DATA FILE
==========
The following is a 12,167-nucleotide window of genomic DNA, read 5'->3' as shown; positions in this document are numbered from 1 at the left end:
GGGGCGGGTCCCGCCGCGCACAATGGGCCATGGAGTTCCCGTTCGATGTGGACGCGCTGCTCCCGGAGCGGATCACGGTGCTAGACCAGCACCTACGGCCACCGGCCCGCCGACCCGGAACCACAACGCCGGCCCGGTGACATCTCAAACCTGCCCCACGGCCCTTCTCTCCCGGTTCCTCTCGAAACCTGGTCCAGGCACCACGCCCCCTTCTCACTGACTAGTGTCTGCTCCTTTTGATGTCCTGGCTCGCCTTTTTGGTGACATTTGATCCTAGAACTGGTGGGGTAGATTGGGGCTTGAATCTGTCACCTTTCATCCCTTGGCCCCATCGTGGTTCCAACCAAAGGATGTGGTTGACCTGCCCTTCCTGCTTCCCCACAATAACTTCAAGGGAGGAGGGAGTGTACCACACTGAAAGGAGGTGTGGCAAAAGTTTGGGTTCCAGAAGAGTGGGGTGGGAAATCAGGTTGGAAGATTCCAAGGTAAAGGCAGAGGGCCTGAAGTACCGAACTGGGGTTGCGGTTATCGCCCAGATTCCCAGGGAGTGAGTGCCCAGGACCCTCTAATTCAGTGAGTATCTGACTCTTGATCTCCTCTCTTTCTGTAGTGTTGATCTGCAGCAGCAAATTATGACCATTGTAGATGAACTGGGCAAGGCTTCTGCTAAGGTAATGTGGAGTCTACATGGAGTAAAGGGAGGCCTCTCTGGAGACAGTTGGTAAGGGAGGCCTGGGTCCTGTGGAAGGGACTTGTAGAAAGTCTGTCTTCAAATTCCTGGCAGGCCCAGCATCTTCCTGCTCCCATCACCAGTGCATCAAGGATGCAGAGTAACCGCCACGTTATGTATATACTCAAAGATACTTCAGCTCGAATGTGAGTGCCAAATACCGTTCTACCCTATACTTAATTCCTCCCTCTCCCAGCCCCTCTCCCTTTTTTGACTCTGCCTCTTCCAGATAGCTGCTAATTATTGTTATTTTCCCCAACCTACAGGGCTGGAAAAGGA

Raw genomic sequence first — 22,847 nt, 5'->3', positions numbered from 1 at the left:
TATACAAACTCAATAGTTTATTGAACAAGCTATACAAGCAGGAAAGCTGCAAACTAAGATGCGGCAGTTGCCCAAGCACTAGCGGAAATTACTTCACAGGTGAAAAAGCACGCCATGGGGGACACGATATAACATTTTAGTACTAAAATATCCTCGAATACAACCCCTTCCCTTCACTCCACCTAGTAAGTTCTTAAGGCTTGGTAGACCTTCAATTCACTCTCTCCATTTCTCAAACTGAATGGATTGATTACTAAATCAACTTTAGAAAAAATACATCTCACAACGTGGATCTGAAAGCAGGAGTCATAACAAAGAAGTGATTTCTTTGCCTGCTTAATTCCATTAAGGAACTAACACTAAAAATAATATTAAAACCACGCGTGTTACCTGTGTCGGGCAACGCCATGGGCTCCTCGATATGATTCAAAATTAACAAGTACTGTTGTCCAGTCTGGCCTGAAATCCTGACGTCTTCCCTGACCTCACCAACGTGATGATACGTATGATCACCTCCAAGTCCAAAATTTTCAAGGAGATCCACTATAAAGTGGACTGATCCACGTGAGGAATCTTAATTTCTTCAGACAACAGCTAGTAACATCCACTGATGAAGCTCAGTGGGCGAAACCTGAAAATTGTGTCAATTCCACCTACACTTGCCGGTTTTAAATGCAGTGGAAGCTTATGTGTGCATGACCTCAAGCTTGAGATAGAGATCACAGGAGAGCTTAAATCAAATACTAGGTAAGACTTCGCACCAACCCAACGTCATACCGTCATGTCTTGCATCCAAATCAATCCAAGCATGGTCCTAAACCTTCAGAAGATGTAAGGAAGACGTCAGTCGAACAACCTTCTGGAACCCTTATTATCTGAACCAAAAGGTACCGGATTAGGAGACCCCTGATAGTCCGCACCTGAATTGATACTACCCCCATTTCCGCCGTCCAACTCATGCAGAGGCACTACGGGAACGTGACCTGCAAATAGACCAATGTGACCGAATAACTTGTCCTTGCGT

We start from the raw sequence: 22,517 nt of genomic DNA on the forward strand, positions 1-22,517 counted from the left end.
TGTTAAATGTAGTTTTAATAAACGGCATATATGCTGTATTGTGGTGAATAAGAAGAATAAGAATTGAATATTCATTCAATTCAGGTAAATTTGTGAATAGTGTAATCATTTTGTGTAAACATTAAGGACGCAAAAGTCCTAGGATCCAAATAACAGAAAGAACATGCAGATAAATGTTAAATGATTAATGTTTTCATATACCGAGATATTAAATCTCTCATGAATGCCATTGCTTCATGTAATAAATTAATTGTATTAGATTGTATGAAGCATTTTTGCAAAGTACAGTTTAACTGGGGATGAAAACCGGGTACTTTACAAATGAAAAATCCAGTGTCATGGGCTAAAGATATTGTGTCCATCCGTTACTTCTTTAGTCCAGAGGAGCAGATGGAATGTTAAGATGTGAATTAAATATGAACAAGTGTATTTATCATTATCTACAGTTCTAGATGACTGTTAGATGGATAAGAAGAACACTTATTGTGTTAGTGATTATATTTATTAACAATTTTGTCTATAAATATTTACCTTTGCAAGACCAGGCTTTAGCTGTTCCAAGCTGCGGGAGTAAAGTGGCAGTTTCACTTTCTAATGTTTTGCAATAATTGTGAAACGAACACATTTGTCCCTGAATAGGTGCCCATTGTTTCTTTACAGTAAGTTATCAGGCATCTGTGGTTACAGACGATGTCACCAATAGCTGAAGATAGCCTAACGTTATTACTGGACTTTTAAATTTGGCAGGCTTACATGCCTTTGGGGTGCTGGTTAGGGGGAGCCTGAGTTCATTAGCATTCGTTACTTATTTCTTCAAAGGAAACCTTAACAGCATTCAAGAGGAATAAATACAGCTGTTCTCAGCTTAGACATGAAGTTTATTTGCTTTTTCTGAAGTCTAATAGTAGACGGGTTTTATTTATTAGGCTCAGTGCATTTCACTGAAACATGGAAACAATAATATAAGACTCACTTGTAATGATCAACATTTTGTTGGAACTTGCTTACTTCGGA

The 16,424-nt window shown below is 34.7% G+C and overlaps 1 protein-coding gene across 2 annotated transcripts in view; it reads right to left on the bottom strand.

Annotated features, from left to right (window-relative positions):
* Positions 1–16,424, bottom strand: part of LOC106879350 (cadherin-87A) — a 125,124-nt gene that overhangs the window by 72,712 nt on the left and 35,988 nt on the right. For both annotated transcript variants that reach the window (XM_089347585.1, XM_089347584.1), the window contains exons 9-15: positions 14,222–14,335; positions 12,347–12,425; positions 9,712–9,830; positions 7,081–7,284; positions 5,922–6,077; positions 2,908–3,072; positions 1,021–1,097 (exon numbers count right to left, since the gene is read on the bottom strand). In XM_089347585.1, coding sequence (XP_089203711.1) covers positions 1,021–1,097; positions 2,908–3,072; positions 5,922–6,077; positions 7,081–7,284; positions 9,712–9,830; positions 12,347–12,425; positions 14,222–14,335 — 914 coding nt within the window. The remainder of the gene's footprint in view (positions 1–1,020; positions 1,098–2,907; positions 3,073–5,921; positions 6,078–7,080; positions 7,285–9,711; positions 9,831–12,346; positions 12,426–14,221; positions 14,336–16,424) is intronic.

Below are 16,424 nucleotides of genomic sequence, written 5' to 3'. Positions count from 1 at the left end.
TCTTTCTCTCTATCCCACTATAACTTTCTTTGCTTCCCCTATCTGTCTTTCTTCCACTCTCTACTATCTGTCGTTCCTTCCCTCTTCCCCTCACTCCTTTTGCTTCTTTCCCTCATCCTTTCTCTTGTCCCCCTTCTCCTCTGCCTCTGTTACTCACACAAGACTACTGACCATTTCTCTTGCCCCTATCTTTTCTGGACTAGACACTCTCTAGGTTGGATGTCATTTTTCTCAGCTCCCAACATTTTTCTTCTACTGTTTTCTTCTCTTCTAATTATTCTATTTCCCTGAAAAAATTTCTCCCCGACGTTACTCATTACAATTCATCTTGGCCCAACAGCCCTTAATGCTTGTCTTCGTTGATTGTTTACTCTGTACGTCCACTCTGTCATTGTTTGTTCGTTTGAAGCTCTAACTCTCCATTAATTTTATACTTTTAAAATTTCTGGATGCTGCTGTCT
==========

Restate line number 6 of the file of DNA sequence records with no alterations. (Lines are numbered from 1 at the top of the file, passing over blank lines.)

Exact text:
TGTTAAATGTAGTTTTAATAAACGGCATATATGCTGTATTGTGGTGAATAAGAAGAATAAGAATTGAATATTCATTCAATTCAGGTAAATTTGTGAATAGTGTAATCATTTTGTGTAAACATTAAGGACGCAAAAGTCCTAGGATCCAAATAACAGAAAGAACATGCAGATAAATGTTAAATGATTAATGTTTTCATATACCGAGATATTAAATCTCTCATGAATGCCATTGCTTCATGTAATAAATTAATTGTATTAGATTGTATGAAGCATTTTTGCAAAGTACAGTTTAACTGGGGATGAAAACCGGGTACTTTACAAATGAAAAATCCAGTGTCATGGGCTAAAGATATTGTGTCCATCCGTTACTTCTTTAGTCCAGAGGAGCAGATGGAATGTTAAGATGTGAATTAAATATGAACAAGTGTATTTATCATTATCTACAGTTCTAGATGACTGTTAGATGGATAAGAAGAACACTTATTGTGTTAGTGATTATATTTATTAACAATTTTGTCTATAAATATTTACCTTTGCAAGACCAGGCTTTAGCTGTTCCAAGCTGCGGGAGTAAAGTGGCAGTTTCACTTTCTAATGTTTTGCAATAATTGTGAAACGAACACATTTGTCCCTGAATAGGTGCCCATTGTTTCTTTACAGTAAGTTATCAGGCATCTGTGGTTACAGACGATGTCACCAATAGCTGAAGATAGCCTAACGTTATTACTGGACTTTTAAATTTGGCAGGCTTACATGCCTTTGGGGTGCTGGTTAGGGGGAGCCTGAGTTCATTAGCATTCGTTACTTATTTCTTCAAAGGAAACCTTAACAGCATTCAAGAGGAATAAATACAGCTGTTCTCAGCTTAGACATGAAGTTTATTTGCTTTTTCTGAAGTCTAATAGTAGACGGGTTTTATTTATTAGGCTCAGTGCATTTCACTGAAACATGGAAACAATAATATAAGACTCACTTGTAATGATCAACATTTTGTTGGAACTTGCTTACTTCGGA